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Economic impact of religion: New report says it's worth more than Google, Apple and Amazon combined
A first-of-its-kind analysis of religion's socio-economic value shows that faith-related businesses and institutions add more than $1 trillion to the U.S. economy. - photo by Kelsey Dallas
If U.S. religion was its own country, it would be the 15th largest economy in the world, according to a new study that presents faith in financial terms.

Religion-related businesses and institutions, as well as houses of worship, bring in more revenue each year than Google, Apple and Amazon combined, contributing around $1.2 trillion annually to America's GDP, according to "The Socio-economic Contributions of Religion to American Society: An Empirical Analysis," soon to be published in the Interdisciplinary Journal of Research on Religion.

Authors Brian Grim, an associate scholar with Georgetown University's Berkley Center for Religion, Peace and World Affairs, and his daughter Melissa Grim, a research fellow at the Newseum, calculated this figure using annual reports from religious organizations and other national data from 2014. For example, they summed the annual tuition paid to religious schools in order to estimate the economic worth of faith-related educational institutions.

Brian Grim, a former Pew Research Center analyst who is also president of the Religious Freedom & Business Foundation, which has argued for religious liberty as a key driver of economic growth and opportunity outside the United States, said this first-of-its-kind effort showcases the positive benefits of religion in the U.S. at a time when belief is often in the news for its negative side effects, such as clergy sexual abuse and religiously motivated violence.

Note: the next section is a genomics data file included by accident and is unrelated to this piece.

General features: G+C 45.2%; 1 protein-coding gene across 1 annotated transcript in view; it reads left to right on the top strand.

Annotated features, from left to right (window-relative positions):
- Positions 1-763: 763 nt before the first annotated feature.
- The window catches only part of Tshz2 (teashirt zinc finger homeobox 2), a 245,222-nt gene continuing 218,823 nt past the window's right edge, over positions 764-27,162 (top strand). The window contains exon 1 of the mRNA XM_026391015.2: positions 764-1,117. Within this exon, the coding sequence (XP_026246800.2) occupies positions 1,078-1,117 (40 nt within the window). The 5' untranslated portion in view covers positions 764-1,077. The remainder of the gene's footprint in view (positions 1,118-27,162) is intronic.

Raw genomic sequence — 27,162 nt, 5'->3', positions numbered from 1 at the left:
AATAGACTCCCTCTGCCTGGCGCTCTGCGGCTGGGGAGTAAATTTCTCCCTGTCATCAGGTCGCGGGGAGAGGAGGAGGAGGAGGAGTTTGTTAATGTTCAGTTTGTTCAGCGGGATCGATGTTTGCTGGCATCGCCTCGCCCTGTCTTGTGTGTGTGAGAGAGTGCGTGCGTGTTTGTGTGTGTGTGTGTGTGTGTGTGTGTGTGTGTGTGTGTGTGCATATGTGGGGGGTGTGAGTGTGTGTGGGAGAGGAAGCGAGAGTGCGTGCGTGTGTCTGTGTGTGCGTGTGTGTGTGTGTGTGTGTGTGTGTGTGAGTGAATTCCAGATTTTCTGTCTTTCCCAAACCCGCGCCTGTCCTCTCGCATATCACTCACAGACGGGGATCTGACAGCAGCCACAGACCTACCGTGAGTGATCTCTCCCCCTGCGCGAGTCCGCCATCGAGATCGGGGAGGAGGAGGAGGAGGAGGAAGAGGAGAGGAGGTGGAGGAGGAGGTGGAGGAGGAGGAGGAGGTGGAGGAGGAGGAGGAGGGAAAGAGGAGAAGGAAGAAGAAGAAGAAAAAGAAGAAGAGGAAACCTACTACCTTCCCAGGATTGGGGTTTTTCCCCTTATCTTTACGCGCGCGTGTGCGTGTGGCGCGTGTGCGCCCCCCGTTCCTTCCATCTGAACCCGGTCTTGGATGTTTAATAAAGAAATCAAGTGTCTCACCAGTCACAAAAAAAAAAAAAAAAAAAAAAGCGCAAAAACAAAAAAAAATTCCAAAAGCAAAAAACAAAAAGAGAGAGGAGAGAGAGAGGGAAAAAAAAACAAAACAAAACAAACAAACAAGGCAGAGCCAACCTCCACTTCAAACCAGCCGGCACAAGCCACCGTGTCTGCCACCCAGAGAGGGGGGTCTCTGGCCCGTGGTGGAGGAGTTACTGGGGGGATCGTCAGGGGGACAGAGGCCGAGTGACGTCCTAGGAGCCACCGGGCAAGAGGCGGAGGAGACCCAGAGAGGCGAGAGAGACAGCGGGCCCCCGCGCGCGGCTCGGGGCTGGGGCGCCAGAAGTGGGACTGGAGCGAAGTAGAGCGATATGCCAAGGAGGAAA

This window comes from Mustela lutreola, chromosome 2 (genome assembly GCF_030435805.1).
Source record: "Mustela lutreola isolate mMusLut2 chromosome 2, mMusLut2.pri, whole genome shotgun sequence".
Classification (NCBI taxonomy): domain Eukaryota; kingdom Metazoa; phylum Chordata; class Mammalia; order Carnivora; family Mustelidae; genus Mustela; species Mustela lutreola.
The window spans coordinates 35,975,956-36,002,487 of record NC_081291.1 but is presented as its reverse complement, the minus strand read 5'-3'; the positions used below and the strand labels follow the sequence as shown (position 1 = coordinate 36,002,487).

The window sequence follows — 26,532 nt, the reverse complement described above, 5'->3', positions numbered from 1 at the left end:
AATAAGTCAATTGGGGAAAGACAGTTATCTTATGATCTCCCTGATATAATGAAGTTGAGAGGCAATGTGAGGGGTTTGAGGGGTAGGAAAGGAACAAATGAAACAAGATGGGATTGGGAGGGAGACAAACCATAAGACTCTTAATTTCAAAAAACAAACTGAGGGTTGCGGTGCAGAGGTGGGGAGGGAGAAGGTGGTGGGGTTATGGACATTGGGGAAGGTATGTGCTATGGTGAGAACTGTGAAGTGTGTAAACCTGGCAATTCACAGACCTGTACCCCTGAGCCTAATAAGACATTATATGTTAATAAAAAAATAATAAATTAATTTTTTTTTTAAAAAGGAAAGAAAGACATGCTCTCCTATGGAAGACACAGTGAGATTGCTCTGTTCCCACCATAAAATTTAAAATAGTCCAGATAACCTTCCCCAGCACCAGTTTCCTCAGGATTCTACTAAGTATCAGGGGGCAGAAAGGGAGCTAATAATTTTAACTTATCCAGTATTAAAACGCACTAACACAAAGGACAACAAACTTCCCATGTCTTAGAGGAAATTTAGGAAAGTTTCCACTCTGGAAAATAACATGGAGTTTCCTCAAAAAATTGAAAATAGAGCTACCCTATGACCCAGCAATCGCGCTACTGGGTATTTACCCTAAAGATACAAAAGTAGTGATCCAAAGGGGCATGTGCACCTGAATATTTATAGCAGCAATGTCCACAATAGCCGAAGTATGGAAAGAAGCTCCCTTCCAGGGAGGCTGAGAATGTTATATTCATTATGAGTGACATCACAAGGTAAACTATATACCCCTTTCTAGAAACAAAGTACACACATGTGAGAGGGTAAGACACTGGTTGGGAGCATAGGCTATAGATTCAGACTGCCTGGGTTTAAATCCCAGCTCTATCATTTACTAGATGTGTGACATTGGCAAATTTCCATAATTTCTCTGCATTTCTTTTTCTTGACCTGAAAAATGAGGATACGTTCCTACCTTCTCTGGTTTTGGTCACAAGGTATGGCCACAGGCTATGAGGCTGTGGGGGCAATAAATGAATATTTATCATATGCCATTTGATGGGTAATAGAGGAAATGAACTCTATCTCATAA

"Do we need to know (religion's socio-economic value) in order to appreciate the value of faith? Of course not," he said. "But in an age where fewer people are raised in religious congregations, we need to show a more balanced perspective on faith than might come through in daily headlines."

The report comes in the wake of surveys that have shown religious practice is on the decline, reminding people of what would be lost if faith disappeared from society.

"Imagine what would happen if everyone woke up and said, 'I'm not religious and I don't want to join a congregation,'" said Ram Cnaan, director of the Program for Religion and Social Policy Research at the University of Pennsylvania, noting that more than 1.5 million full-time workers at churches could lose their jobs.

The calculations

The study separates U.S. religion's socio-economic contributions into four categories: congregations themselves, faith friendly businesses, religious institutions and benefits to individuals.

These first three measures are relatively straightforward.

For example, to assign a value to congregations, the Grims totaled the average annual incomes of U.S. houses of worship. Congregations "are hiring staff, paying electricity bills, getting snow removed (from their parking lot), purchasing flowers" and taking part in a variety of other activities that benefit local economies, Brian Grim said.

The institutions category, accounting for $302 billion, includes the annual revenues of faith-based health care organizations, schools and charities, which add economic value to communities by hiring workers and supporting people in need.

The businesses category, totaling $438.4 billion, might be a little more surprising, Grim noted. The study not only includes obviously religious industries, like annual kosher food sales, but also faith friendly businesses, such as Tyson Foods, which employs chaplains to minister to employees.

It was most difficult for the Grims to arrive at a valuation of the individual and social impact of America's 344,000 congregations. They wanted to account for services like providing counseling to people with substance abuse problems or job training for unemployed church members. They arrived at $243.9 million with the help of Cnaan's previous research, in which he quantified the social goods that congregations offer to their communities.